• my son plays football at the local academy. he enjoys it. yet whenever there is a good game on TV and I ask him to join me in watching it, he gets bored within 15 minutes, especially if no goal is scored early in the game.
long story short, youngsters these days are not interested in sports, or pool, or hi-fi, or cars, or books, or politics, or anything that the previous generation was interested in. What do they really care about? Expensive phones, online gaming, and social media. Facebook, Twitter, Instagram, etc. A parallel reality, where they make 'friends' and feel they belong.

I enjoy pouring myself a drink, sitting on my sofa and just relax listening to jazz. To a youngster, this is boring. It is too 'slow'.

They are used to a 'faster' pace through social media and online gaming.

Society has changed. It is the sign of the times.
 
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gsp1971

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I (76years old now) was never exposed to music at all as a child by my foster parents; they simply did not care about music at all. There was not even a table radio in the flat. They did watch TV, and that was it. None of the shows were musical in nature. I was placed in a different foster home, and that's when I first heard music. So here I am, an audio crazie with mostly home-brewed equipment.
Noted. But you must have gotten your stimulus from somewhere.
 

computer-audiophile

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I enjoy pouring myself a drink, sitting on my sofa and just relax listening to jazz. To a youngster, this is boring. It is too 'slow'.

They are used to a 'faster' pace through social media and online gaming.

Society has changed. It is the sign of the times.
I'd say that's a good observation.
 

egellings

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Noted. But you must have gotten your stimulus from somewhere.
I did. The second foster home did it for the music. As for the equipment enjoyment, I was always innately fascinated by electronic stuff. No one I knew had any dealings with things electronic. I think what kicked that off was the ol' floor-standing radio, a Philco model with a pull-out tray that had a turntable mounted on it. I'd peer in the back of it and wonder how those glowing bulbs and that round thing near the bottom could sound like someone was in there.
 

Sal1950

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long story short, youngsters these days are not interested in sports, or pool, or hi-fi, or cars, or books, or politics, or anything that the previous generation was interested in. What do they really care about? Expensive phones, online gaming, and social media. Facebook, Twitter, Instagram, etc. A parallel reality, where they make 'friends' and feel they belong.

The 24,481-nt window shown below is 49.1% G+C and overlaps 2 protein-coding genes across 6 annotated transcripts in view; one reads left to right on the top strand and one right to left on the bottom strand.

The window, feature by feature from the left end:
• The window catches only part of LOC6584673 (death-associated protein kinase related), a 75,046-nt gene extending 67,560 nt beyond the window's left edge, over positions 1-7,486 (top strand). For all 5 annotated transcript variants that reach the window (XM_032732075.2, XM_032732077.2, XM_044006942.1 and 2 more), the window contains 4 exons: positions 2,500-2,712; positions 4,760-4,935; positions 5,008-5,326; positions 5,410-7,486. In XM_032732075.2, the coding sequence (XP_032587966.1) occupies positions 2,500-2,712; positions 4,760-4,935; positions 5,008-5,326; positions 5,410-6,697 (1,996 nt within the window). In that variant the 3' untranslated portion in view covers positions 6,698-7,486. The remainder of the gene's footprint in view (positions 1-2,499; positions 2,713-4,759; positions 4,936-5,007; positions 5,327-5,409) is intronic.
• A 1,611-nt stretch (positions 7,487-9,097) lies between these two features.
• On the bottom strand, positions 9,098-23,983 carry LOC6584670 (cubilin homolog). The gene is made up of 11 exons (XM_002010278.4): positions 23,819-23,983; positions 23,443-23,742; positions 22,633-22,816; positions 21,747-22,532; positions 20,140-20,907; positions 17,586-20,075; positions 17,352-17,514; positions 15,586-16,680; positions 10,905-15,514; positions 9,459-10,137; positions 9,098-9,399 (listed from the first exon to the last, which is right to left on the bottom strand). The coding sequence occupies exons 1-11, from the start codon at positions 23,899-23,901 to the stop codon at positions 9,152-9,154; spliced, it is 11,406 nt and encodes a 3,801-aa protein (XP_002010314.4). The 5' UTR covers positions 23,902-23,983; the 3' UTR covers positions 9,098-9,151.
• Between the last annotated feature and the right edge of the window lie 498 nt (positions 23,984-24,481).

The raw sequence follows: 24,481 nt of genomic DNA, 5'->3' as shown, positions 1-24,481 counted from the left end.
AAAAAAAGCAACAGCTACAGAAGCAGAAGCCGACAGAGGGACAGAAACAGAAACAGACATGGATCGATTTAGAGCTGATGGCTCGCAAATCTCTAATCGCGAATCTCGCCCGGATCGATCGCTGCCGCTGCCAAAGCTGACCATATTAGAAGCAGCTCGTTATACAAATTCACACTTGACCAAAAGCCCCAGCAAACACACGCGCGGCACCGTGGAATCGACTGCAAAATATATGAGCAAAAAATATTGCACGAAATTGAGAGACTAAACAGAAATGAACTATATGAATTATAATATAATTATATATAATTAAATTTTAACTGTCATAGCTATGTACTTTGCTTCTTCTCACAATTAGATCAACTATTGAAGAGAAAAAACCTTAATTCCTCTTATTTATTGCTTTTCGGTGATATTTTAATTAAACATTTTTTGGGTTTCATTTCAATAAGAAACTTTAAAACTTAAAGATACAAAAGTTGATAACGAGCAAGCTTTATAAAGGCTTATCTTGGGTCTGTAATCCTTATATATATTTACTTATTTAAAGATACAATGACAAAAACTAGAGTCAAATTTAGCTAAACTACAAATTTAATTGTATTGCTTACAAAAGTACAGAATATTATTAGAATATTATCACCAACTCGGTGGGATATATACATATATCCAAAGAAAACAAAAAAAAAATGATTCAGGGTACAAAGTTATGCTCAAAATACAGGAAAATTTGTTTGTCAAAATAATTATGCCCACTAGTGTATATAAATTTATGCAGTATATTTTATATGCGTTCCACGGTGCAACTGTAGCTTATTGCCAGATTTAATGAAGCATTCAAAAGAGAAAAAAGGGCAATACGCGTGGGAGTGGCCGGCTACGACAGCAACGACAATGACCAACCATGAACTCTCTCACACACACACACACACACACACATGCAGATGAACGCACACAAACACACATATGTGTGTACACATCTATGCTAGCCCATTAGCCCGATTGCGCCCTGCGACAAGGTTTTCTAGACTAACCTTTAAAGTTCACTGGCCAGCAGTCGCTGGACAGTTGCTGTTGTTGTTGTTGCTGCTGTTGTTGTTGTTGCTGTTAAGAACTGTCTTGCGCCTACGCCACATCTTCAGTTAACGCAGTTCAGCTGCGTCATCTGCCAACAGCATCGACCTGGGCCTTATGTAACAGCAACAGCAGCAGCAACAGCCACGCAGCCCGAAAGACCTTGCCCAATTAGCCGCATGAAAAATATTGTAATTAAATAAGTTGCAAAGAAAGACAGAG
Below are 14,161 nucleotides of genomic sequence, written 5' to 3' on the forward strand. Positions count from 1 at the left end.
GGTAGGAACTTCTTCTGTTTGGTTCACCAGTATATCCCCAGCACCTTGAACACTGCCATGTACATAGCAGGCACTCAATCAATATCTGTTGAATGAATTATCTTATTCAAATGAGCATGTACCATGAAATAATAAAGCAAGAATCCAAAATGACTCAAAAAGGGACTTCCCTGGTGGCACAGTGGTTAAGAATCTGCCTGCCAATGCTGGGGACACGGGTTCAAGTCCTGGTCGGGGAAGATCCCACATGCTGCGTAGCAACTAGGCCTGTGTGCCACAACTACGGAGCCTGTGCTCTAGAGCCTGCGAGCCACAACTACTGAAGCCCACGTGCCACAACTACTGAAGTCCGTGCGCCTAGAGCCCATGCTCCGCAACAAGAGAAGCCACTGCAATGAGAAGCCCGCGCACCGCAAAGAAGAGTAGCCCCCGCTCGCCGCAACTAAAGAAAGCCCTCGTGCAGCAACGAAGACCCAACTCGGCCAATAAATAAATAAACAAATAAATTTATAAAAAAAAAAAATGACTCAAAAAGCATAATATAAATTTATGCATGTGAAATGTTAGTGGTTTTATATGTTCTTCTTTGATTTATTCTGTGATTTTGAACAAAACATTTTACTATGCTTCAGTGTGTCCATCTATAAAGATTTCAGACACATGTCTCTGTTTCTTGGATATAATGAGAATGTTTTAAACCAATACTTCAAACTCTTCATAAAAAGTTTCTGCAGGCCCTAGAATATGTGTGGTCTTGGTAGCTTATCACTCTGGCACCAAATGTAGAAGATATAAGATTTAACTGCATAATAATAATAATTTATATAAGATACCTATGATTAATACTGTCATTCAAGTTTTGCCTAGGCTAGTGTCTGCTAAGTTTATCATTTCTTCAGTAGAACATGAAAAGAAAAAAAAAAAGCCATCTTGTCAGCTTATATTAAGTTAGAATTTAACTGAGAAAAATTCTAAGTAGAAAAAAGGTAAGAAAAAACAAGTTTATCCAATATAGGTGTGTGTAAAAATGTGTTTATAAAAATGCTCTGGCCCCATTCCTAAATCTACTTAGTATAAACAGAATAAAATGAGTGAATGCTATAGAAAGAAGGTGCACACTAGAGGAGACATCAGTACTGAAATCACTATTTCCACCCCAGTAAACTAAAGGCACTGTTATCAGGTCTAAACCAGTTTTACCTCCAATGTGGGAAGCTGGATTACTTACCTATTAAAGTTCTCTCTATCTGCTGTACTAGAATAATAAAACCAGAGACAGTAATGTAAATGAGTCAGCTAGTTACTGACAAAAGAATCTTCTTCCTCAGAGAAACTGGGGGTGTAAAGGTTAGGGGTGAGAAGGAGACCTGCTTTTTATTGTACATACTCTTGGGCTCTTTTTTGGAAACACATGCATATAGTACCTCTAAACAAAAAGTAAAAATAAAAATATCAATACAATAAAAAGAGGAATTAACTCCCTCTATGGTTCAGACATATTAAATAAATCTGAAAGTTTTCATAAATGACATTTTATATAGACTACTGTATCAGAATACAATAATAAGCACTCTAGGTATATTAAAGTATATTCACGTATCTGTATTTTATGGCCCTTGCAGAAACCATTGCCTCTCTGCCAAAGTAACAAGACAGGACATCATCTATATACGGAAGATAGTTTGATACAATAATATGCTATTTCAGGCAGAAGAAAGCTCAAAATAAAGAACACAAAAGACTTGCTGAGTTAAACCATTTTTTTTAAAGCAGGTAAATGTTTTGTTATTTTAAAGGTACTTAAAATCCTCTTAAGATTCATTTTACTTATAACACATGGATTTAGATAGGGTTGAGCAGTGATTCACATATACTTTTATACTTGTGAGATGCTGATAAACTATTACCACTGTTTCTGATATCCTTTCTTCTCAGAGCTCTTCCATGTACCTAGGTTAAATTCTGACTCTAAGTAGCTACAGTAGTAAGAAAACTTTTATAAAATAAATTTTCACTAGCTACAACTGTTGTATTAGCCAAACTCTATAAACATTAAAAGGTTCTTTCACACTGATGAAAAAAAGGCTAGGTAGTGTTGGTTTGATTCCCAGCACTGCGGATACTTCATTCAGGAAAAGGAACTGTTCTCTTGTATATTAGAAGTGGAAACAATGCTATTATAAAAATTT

Very true and not something I can relate to at all
It seems their whole world is about having their face buried in that damn phone. :facepalm:
All the while they're missing out on being connected & involved in the real world.
Its just nuts IMHO
 

computer-audiophile

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Very true and not something I can relate to at all
It seems their whole world is about having their face buried in that damn phone. :facepalm:
All the while they're missing out on being connected & involved in the real world.
Its just nuts IMHO
This time I'm right there with you Sal.

The phenomenon of today's youth being centered around smartphones began with the advent of personal computers and their screens. Initially, I found it fascinating. Little did I know that today, in every office, factory, studio, and household, people are fixated solely on screens. With smartphones, it has even evolved into gazing at tiny screens, acting as windows to an artificial world. I am grateful for having grown up differently and for not forgetting the myriad of activities and experiences beyond the confines of a screen.
 

AdrianusG

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In all my years of audiofoolery, slumming the hi-fi shows, wandering the audio salons, dealing with dealers, trading with traders, I've never encountered an enthused woman. At the stores I've seen guys walking in with their wives, who immediately proceed to stand in the background looking bored, as husbands abandon them for gear.